Fourth, a rather large body of anecdotal evidence, and a small bit of scientific evidence, suggest castor oil may be effective in regrowing hair when applied to the scalp.
This phenomenon may be due to either its effectiveness in inhibiting prostaglandin PGD26 which can cause hair loss, its antimicrobial effects (as noted above) or its positive impacts on lymphatic flow which affects circulation.
More research is needed to confirm this, but just do a Google search and you’ll see thousands of testimonials from people who have regrown thicker hair using castor oil.
We’ll cover this in more depth coming up in the beauty section.
Finally, castor oil has shown promise as a wound-healer. A study conducted in a Peru Hospital confirmed applying castor oil to the dressings of wound patients produced impressive enough results for the facility to continue its use as their “treatment of choice” 7.
How to Use Castor Oil Safely for Detoxification and Healing
While castor oil has an excellent track-record of safety, the main drawbacks or dangers come from improper use and can include:
- Overdoing it internally, which can cause dehydration due to its laxative effect.
- Using it to induce labor, which medical experts no longer recommend as viable as castor oil can result in miscarriage.
- And using an inferior quality castor oil, which could include harmful toxins and pesticides.
Time tested safe methods of castor oil use include:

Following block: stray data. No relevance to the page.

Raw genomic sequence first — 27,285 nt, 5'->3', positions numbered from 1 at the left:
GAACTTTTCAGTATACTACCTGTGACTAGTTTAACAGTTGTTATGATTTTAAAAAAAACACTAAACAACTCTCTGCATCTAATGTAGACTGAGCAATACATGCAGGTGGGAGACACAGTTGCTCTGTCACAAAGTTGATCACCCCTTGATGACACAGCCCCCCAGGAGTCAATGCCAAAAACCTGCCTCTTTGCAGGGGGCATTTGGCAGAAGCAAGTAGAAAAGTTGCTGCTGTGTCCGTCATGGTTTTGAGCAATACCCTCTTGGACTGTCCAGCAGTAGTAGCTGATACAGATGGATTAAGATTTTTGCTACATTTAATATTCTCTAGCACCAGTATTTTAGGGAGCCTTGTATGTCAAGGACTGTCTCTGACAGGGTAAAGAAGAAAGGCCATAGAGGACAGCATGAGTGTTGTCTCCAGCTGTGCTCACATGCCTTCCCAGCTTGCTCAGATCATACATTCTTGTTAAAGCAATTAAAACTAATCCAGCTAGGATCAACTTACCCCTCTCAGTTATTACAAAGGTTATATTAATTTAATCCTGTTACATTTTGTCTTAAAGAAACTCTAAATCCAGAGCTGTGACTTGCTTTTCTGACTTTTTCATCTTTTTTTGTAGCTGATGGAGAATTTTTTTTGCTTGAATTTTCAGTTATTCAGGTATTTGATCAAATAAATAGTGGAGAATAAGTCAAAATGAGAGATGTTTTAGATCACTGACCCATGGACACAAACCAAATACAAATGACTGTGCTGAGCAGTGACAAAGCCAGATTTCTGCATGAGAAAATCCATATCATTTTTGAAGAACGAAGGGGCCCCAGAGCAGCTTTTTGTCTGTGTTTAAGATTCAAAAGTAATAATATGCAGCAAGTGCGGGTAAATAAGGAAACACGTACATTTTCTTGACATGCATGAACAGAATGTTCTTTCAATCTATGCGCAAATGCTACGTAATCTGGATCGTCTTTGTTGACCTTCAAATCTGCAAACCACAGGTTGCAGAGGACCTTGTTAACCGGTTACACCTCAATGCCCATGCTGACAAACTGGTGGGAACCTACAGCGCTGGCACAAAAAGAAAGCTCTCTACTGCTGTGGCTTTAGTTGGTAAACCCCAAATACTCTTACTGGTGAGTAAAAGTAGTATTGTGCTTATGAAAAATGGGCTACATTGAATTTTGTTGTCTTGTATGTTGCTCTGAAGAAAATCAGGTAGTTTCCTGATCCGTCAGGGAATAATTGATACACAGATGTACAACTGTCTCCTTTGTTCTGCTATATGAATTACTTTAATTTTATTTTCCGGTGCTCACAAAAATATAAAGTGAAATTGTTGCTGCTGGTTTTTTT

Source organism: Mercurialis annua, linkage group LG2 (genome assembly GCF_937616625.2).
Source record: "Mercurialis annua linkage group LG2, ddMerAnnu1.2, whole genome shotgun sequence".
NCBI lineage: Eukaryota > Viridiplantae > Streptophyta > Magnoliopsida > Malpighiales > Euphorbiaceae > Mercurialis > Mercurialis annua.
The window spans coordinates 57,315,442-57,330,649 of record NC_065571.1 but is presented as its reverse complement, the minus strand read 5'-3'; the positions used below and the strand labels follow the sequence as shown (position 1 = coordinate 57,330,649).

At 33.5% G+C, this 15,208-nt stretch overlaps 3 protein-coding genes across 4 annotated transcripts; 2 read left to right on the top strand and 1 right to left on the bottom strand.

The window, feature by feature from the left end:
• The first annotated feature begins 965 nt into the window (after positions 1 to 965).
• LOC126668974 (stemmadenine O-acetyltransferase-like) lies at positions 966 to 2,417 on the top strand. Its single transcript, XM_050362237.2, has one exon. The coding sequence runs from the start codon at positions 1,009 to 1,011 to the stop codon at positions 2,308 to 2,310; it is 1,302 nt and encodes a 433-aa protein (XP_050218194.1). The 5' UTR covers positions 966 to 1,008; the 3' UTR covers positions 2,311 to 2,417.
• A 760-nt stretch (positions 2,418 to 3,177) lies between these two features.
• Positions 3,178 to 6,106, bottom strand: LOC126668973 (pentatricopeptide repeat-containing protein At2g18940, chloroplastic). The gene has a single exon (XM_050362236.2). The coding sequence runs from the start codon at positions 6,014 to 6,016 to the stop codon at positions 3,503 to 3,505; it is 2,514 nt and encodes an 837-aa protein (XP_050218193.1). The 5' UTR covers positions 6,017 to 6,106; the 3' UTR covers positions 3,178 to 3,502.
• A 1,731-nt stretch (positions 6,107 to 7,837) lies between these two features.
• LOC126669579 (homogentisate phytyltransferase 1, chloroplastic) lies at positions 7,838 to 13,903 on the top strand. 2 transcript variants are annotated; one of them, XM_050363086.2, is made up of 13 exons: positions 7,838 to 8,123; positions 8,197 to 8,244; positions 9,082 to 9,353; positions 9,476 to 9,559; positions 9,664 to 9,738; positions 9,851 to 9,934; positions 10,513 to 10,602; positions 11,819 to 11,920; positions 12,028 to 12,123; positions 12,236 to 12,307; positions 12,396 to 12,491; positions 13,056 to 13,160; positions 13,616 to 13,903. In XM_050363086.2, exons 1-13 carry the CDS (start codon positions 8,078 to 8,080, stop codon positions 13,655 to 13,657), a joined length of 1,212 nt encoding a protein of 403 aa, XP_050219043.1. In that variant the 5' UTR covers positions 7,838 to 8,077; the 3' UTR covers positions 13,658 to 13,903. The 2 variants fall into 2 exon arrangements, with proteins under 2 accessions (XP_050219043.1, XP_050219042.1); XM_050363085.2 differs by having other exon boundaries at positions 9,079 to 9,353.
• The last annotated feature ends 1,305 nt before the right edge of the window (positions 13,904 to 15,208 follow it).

- Occasional internal use as a laxative—appropriate dosage depends upon your age, weight and current state of health, so check with your doctor prior to use.
- Topical use as a castor oil pack for lymphatic support.
- Topical use to relieve aches, pains and sunburn.
- Use on skin and hair.
Castor Oil for Hair, Skin and Beauty
Because of its antimicrobial properties and thick, rich consistency, castor oil can be a blessing for those suffering from skin conditions like acne, psoriasis, eczema, dermatitis, dry skin, and sunburn.
Apply a small amount to your face or body, leave on 20 minutes or overnight, and rinse off. Keep in mind, castor oil is incredibly thick so you will want to use a mild soap and warm water to remove it.
As with any skin care product, be sure to do a patch test to check for a reaction (even all-natural products can irritate existing skin conditions).
As mentioned above, castor oil has shown promise as a natural hair thickener. While there are lots of DIY recipes out there, the easiest way to use it is to massage 1-3 tablespoons into your scalp and leave it on 30 minutes or overnight.
Proponents of castor oil hair treatments swear you’ll see results in a few weeks if used daily, some people have even had success using it to lengthen eye lashes.
It’s also wonderful for adding shine and moisture to your hair.
Castor oil can be found in numerous natural beauty products such as lip balm, shampoo, facial moisturizers and body lotions.
Some people have even used it successfully to treat toe nail fungus and dandruff.
How to Choose a Quality Castor Oil
For best results, look for a high-quality, cold-pressed organic castor oil at your local natural foods or health food store.
Cold-pressed castor oil is especially important if you take castor oil internally, as other extraction methods may use toxic solvents to extract the oil.
Typically when a folk remedy has stood the test of time, like castor oil, there’s something to its traditional benefits.
I hope modern science will continue to study the complex healing properties castor oil and ricinoleic acid. In the meantime, we can continue to reap its health and beauty benefits like generations before us.
Enjoy in good health,
- Kennedy DA, Keaton D. Evidence for the Topical Application of Castor Oil. Int J Nat Med. 2012;5(1).